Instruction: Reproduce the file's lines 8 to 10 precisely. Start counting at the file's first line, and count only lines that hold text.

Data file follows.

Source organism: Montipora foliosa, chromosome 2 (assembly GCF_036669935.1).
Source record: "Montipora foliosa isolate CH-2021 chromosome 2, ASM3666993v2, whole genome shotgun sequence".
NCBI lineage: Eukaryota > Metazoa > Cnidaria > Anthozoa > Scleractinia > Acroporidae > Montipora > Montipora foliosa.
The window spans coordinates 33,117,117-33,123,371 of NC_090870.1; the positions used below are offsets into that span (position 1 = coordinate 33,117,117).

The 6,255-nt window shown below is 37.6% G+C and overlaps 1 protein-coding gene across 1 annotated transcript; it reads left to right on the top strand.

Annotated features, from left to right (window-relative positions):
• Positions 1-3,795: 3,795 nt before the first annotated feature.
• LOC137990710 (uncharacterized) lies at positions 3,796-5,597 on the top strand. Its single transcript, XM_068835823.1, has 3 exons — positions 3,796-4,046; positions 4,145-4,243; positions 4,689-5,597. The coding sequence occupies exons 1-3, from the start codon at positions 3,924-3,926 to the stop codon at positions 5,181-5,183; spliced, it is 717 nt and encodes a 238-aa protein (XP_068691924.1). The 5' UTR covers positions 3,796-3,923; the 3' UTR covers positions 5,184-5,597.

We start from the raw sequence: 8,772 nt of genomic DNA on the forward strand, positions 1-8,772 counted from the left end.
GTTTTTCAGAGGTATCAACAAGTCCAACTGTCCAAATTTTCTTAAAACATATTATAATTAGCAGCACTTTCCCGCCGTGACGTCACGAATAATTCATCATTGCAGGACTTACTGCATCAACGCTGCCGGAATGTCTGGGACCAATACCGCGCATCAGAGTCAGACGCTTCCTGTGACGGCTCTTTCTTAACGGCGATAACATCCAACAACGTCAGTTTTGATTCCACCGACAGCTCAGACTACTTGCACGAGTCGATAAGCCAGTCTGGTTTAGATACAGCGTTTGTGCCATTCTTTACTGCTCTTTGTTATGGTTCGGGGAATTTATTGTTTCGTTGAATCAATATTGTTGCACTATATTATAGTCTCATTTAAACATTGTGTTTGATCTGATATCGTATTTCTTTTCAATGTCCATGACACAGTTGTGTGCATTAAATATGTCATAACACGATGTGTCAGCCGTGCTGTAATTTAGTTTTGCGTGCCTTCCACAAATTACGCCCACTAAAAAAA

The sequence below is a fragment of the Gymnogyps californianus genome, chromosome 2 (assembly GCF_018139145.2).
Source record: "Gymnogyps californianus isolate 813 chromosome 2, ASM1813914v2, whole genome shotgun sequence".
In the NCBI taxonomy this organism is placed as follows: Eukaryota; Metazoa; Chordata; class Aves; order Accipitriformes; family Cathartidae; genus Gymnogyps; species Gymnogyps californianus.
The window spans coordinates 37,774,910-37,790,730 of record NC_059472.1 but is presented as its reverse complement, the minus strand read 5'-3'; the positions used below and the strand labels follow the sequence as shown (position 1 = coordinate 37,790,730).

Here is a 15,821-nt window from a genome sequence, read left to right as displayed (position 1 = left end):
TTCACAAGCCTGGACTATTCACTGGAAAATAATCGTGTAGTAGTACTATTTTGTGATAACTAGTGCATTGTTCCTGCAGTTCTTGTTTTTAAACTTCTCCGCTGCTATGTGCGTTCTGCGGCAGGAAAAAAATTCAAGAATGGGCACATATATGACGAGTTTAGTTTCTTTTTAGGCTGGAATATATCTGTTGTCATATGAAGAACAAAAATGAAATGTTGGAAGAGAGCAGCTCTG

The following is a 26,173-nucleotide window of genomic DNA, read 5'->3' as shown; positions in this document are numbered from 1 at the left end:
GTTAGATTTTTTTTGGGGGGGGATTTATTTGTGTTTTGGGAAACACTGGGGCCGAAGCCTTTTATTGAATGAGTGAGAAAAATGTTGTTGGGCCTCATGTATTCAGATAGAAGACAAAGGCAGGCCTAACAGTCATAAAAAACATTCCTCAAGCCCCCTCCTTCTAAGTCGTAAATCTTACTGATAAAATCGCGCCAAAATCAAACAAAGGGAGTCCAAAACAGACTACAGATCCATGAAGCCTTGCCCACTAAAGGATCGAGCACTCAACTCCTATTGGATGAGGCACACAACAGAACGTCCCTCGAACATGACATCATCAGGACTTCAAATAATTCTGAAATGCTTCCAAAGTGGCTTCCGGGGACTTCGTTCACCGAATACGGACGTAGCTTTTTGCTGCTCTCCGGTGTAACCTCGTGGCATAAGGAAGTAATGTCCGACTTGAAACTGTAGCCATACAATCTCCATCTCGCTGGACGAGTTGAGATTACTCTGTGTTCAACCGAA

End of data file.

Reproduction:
• LOC137990710 (uncharacterized) lies at positions 3,796-5,597 on the top strand. Its single transcript, XM_068835823.1, has 3 exons — positions 3,796-4,046; positions 4,145-4,243; positions 4,689-5,597. The coding sequence occupies exons 1-3, from the start codon at positions 3,924-3,926 to the stop codon at positions 5,181-5,183; spliced, it is 717 nt and encodes a 238-aa protein (XP_068691924.1). The 5' UTR covers positions 3,796-3,923; the 3' UTR covers positions 5,184-5,597.

We start from the raw sequence: 8,772 nt of genomic DNA on the forward strand, positions 1-8,772 counted from the left end.
GTTTTTCAGAGGTATCAACAAGTCCAACTGTCCAAATTTTCTTAAAACATATTATAATTAGCAGCACTTTCCCGCCGTGACGTCACGAATAATTCATCATTGCAGGACTTACTGCATCAACGCTGCCGGAATGTCTGGGACCAATACCGCGCATCAGAGTCAGACGCTTCCTGTGACGGCTCTTTCTTAACGGCGATAACATCCAACAACGTCAGTTTTGATTCCACCGACAGCTCAGACTACTTGCACGAGTCGATAAGCCAGTCTGGTTTAGATACAGCGTTTGTGCCATTCTTTACTGCTCTTTGTTATGGTTCGGGGAATTTATTGTTTCGTTGAATCAATATTGTTGCACTATATTATAGTCTCATTTAAACATTGTGTTTGATCTGATATCGTATTTCTTTTCAATGTCCATGACACAGTTGTGTGCATTAAATATGTCATAACACGATGTGTCAGCCGTGCTGTAATTTAGTTTTGCGTGCCTTCCACAAATTACGCCCACTAAAAAAA